Hey FashionPhotographyBlog.com readers.
Last time we talked about the different types of portfolios and where you can get them. Today, we are going to discuss various types of layouts you can use in your portfolio, and the advantages of each.
Laying out your book takes a bit of time to perfect. I played around with mine for weeks until I found a style I was happy with.
First you have to figure out what kind of layout you want. You’re free to lay it out however you please but here are a few of the more common options:
Some page layout options
1. Full Bleed
Full bleed is one of the most common layout options. It’s when you fill the entirety of the page with your image.
Pro: Looks BEAUTIFUL and really focuses in on the image.
Con: You’ll most likely have to crop your image. Keep in mind that the ratio of your book is most likely going to be more square than the ratio of your camera sensor. This will result in your images having to be cropped into in order to fill the entirety of the page with image.
2. Border on Two Sides
By putting borders on two of the sides, it’s a way of somewhat achieving full bleed without having to crop your image. Instead, you fill the page with your image and center it. Because of the ratio from image to portfolio, you’ll end up with a bit of border on either side that you can fill with either white or black.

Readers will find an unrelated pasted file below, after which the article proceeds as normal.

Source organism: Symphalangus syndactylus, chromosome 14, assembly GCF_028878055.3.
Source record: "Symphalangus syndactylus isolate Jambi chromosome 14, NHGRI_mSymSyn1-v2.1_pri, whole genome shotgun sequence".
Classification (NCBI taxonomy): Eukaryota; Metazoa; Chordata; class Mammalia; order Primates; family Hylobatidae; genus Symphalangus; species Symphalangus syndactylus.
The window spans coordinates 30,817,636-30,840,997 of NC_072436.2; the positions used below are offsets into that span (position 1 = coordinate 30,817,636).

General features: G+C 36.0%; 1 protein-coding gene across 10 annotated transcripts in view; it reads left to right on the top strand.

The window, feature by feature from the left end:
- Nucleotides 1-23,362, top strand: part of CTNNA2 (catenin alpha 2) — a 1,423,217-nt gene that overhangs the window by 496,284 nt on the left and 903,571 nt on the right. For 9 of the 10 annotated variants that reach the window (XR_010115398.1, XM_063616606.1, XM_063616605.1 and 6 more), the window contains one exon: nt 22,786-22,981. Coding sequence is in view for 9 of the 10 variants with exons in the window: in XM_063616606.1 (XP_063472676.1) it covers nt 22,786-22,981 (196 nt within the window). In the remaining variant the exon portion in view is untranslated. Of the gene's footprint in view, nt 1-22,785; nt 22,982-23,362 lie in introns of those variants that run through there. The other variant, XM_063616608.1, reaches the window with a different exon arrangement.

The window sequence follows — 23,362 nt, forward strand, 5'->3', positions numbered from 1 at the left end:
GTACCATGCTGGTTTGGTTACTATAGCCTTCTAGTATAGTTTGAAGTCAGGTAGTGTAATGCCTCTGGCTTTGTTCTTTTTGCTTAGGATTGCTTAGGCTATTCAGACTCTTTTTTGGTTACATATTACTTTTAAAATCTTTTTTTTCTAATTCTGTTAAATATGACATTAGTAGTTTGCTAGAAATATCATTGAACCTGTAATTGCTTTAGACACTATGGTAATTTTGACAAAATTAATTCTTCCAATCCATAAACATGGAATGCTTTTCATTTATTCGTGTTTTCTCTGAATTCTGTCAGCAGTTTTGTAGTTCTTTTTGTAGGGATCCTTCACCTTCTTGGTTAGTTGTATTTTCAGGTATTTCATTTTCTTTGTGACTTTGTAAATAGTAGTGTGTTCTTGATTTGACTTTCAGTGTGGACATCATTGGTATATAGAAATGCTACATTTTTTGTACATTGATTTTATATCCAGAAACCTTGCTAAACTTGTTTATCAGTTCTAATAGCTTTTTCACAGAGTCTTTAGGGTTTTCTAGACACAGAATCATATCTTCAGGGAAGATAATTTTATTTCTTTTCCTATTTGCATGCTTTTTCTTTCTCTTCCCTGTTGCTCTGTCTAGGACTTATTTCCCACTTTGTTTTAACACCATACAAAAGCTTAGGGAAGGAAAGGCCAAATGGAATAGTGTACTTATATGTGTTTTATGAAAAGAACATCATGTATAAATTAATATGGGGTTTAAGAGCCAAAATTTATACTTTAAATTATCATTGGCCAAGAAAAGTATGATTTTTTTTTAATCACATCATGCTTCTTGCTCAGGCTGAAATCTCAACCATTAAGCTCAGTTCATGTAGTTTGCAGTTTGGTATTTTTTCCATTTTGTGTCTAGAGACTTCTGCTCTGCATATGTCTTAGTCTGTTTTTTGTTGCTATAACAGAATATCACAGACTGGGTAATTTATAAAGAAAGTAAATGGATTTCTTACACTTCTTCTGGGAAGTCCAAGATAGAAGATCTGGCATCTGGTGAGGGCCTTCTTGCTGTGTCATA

Pro: You don’t have to crop out any of your image.
Rather than having borders on two sides, go all out and have a border all around! Some people prefer to mat their images – this is kind of a way to mat your image while in a print book.
Pro: Looks more intentional than the border on two sides. Borders can look great depending on the image!
Con: While I do love me a good border, I don’t like to flip through a book and see every single image with borders. Personally, I think it gets boring and predicable.
4. Whitespace in the Gutter
Ah, a nice alternative to the borders on two sides layout. By placing the image full bleed on 3 sides, you can run the excess whitespace of the page in the gutter.
Pro: Looks more intentional and less cheap than borders on two sides.
No one says you have to stick to any of these general layout ideas. Go crazy! Have 4 images on a page. Do whatever it is your heart desires, just make it look good!
I’ve opted to go with a more “modern” layout, if you want to call it that. It’s a mixture of borders and whitespace in the gutter. In order to keep my book from being boring and predicable, I alternate which page gets the gutter and which gets the border. Also, in pairing gutter and border, it makes the whitespace on both pages look more intentional. Less attention is drawn to the image with whitespace in the gutter because the whitespace continues onto the neighboring page.
How do you like laying out your portfolio? Let us know in the comment section below. Want more tips for laying out your portfolio? Stay tuned because next time I will be sharing my tips for laying out your portfolio book to make it a simple and easy process for you.
Until then –
Feature image: Alana Tyler Slutsky featuring Seamless Paper
Images 1 – 5: courtesy of Alana Tyler Slutsky